As a single parent I was at my wits end when the amazing woman who’d been walking to my house to mind my 18 month old son while I went to teach yoga classes said she couldn’t do it any more. One of my yoga students happened to work at the Benevolent Society, and so knew all about child care options. “Why don’t you try Family Day Care?” she suggested.
I started researching Family Day Care and discovered that I’d be able to leave my child with someone at the odd hours I needed, mostly in the evening, so I could keep teaching yoga. Family Day Care providers will also mind children overnight and on the weekends if necessary.
Eventually I found Fahmida, a Bengali woman the same age as me who lived just around the corner! I couldn’t believe my luck, it was like discovering treasure.
Fahmida had five children under 4 years old in her care in those days. She seemed to manage beautifully, always appearing serene and unruffled. She was always there and able to take Luke whenever I needed her to.
She had two babies and three toddlers and the toddlers were always happily playing with each other.
Fahmida established play stations with dress ups, puzzles and games so there was always something interesting for the children to do. She did lots of creative art with them - so much so that when my son got to Kindy the teacher was impressed with how advanced his artwork was. This was also great for developing his fine motor skills, and as we now know, the neurological pathways in his brain.
She took them to the park when the weather was good and they played soccer in the backyard. Afternoon nap time was always peaceful.
Since then the regulations have changed to make it even better for children, so Fahmida can have a maximum of seven children with no more than four children preschool age or under, including her own children younger than 13 years of age at the residence.
The regulations have reduced her income but improved the ratio of educators to children, something the Australian Government has been trying to do since intiating the ‘Investing in The Early Years’ program in 2009.
Those same regulations meant Fahmida had to study her Certificate 3 in Early Childhood Learning while Sam was there. This meant she was undergoing professional development for the three years we were with her and we were the lucky beneficiaries of all her extra study.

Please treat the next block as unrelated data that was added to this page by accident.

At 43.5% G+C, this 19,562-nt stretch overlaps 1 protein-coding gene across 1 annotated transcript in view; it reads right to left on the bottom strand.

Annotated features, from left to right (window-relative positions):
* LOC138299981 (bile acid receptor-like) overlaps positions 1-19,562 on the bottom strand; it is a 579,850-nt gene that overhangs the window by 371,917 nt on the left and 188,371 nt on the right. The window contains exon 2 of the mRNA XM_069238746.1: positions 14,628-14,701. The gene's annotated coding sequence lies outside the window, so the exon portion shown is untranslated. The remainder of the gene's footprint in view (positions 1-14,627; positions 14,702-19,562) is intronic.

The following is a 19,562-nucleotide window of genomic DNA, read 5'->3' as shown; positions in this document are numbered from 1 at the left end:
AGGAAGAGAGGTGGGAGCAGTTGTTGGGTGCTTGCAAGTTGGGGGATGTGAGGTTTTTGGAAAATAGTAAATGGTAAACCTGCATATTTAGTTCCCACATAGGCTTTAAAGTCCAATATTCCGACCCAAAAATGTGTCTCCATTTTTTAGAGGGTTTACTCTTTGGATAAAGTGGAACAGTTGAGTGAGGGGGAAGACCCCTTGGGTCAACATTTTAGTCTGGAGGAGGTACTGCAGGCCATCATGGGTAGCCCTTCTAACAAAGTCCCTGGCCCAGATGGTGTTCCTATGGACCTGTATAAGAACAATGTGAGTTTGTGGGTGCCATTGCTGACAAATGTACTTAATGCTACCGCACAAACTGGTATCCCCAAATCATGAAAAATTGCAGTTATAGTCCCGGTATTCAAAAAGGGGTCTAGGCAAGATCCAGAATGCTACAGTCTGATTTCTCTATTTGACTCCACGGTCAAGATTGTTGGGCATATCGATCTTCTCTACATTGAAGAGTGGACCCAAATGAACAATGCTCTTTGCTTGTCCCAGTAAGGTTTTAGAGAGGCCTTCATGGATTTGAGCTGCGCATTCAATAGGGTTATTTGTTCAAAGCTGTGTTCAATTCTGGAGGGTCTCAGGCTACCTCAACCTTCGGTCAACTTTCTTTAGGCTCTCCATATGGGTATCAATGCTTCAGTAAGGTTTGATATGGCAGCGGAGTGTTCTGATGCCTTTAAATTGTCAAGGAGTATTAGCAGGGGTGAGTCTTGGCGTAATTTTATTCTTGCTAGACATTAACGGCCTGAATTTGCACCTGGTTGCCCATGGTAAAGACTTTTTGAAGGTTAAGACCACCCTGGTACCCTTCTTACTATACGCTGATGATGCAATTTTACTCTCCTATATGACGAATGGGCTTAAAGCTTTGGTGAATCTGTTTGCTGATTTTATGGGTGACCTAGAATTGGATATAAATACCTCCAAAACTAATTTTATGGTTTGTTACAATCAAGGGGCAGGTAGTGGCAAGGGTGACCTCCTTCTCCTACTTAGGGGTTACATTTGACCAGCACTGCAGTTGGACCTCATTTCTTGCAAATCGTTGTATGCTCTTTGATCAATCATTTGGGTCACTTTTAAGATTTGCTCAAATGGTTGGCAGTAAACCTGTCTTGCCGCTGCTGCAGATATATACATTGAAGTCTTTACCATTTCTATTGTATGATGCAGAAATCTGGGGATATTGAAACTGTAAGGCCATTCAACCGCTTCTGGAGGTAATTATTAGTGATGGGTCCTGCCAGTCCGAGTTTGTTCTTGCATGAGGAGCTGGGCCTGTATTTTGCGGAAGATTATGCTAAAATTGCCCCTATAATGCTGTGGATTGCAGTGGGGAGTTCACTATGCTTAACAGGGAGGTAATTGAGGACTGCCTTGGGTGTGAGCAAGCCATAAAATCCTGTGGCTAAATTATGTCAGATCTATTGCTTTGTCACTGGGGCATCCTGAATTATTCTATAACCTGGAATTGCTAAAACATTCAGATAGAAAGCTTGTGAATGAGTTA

Fahmida kept records of the children’s development and presented me with a book of photos, artwork and various exercises that Luke had done at the end of each year.
She was the first of his educators to recognise that he was quite bright.
I felt that she loved Luke and took him in as part of her family. I was glad he could be in a big family environment with Fahmida, her husband and children, and the other children in her care. I was also glad that he had the chance to experience another culture at an early age.
Fahmida and I became friends, chatting when I dropped Luke off and picked him up. She’d tell me what had happened that day, how he was going. This was an important part of our relationship, coordinating our efforts to help him to develop to his full potential.
Sometimes she would thrill and surprise me by giving me dinner to take home with me - often a delicious Bengali dish like Biryani! t other times we would join them for dinner, picnics and family celebrations. In this way she often literally kept me going through the first difficult years of single parenthood. By helping me she was also helping Sam. It was obvious to Sam that there was warmth between Fahmida and myself. We are still friends, I keep her informed of Luke’s developments and she is proud of him.
I thought at the time, and still do, that Family Day Care is a flexible and affordable option for parents that seems under-utilised. For me it was a childcare option that looked after me as well as my child. The women who do this work are amazing, and their work deserves to be valued, just as the work of all carers and parents deserves to be valued.
Linda Apps is a Sydney based Iyengar Hatha Yoga teacher and writer. Her son Luke is now 11 years old.
For more information about family day care visit www.familydaycare.com.au or call 1800 658 699